Patriots and language guardians rejoice: any perceived threat to our mother tongue from pervasive Americanisms â€“ at least as far as our accents are concerned â€“ seems largely without substance.
New research by the British Library has revealed that English pronunciations are standing firm (if not static), despite our â€˜special relationshipâ€™ with across-the-ponders â€“ and even more special relationship with their television programmes, films and video games. Over 10,000 English speakers around the world have added their voices to an audio map as part of the Libraryâ€™s exhibition, Evolving English: One Language, Many Voices.
The researchers were able to directly compare typical American and British (as well as Irish and European) pronunciations. Volunteers all read out either the same extract from childrenâ€™s story Mr Tickle or a list of six words which can be pronounced in different ways.
The results showed that there are still many marked differences between speakers in the US and in the UK and Ireland. For example, â€˜garageâ€™ is often pronounced by British and Irish to rhyme with â€˜marriageâ€™, instead of â€˜mirageâ€™. And Americans favour intoning â€˜controversyâ€™ with the emphasis on the first syllable, while Brits often land more heavily on the second.
Putting aside the question of whether we actually fear for our languageâ€™s purity to the extent the press may sometimes make out, itâ€™s interesting to note that itâ€™s the Brits who are more prone to abandoning standard pronunciations. Meanwhile, the majority of American volunteers opted for versions (like â€˜garageâ€™ to rhyme with â€˜mirageâ€™, or â€˜sconeâ€™ to rhyme with â€˜boneâ€™) given first listings in the Oxford English Dictionary.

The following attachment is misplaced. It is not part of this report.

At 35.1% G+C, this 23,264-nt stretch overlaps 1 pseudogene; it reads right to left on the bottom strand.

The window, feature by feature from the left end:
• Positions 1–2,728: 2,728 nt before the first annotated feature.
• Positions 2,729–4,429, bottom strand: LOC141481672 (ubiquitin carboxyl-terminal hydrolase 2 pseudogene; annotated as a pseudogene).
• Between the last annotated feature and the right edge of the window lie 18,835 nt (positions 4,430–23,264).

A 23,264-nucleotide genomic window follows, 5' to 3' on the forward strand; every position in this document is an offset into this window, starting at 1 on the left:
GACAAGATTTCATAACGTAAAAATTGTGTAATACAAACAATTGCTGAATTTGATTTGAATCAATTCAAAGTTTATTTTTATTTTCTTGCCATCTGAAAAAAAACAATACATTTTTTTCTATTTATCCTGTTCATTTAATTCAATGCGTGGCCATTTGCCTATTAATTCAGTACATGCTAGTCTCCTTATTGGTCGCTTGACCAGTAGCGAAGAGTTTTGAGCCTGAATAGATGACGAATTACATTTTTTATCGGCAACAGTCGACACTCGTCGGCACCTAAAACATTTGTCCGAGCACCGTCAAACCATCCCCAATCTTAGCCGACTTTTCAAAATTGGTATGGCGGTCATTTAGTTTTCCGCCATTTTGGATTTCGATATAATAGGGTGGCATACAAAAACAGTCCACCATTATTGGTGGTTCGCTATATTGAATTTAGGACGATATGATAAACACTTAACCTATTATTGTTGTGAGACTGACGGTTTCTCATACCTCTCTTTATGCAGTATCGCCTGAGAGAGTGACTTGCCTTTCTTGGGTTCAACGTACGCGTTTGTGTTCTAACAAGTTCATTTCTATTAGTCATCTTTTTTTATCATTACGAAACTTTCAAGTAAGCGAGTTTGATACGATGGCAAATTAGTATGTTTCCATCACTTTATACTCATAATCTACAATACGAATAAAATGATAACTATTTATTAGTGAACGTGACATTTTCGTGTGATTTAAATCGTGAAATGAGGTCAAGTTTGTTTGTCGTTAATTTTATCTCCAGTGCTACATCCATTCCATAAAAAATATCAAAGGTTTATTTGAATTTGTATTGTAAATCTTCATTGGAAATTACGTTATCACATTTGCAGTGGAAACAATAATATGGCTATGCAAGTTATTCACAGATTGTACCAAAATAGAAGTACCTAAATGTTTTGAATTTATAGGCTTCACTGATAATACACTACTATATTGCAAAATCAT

As we tend to stress the second syllable of words like â€˜controversyâ€™ and â€˜harassâ€™, in some ways our great-grandparents would be less accustomed to our intonation than to that of most Americansâ€™. â€˜This method of pronunciation will be unfamiliar to an older generation,â€™ says Jonnie Robinson, curator of sociolinguists at the British Library. â€˜British English, for whatever reason, is innovating and changing while American English remains very conservative and traditional in its speech patterns.â€™
And anyone inclined to do so can probably stop worrying about future generations universally speaking like characters out of Glee. They are much more likely to pick up the habits of the real people in their lives. â€˜People are much more influenced by those they interact with than was previously thought,â€™ says Robinson. â€˜They are much more likely to adopt the speech patterns of friends, family and workmates rather than copy what they see in a film or television programme.â€™
Thereâ€™s no guarantee they wonâ€™t start begging you for singing lessons, though.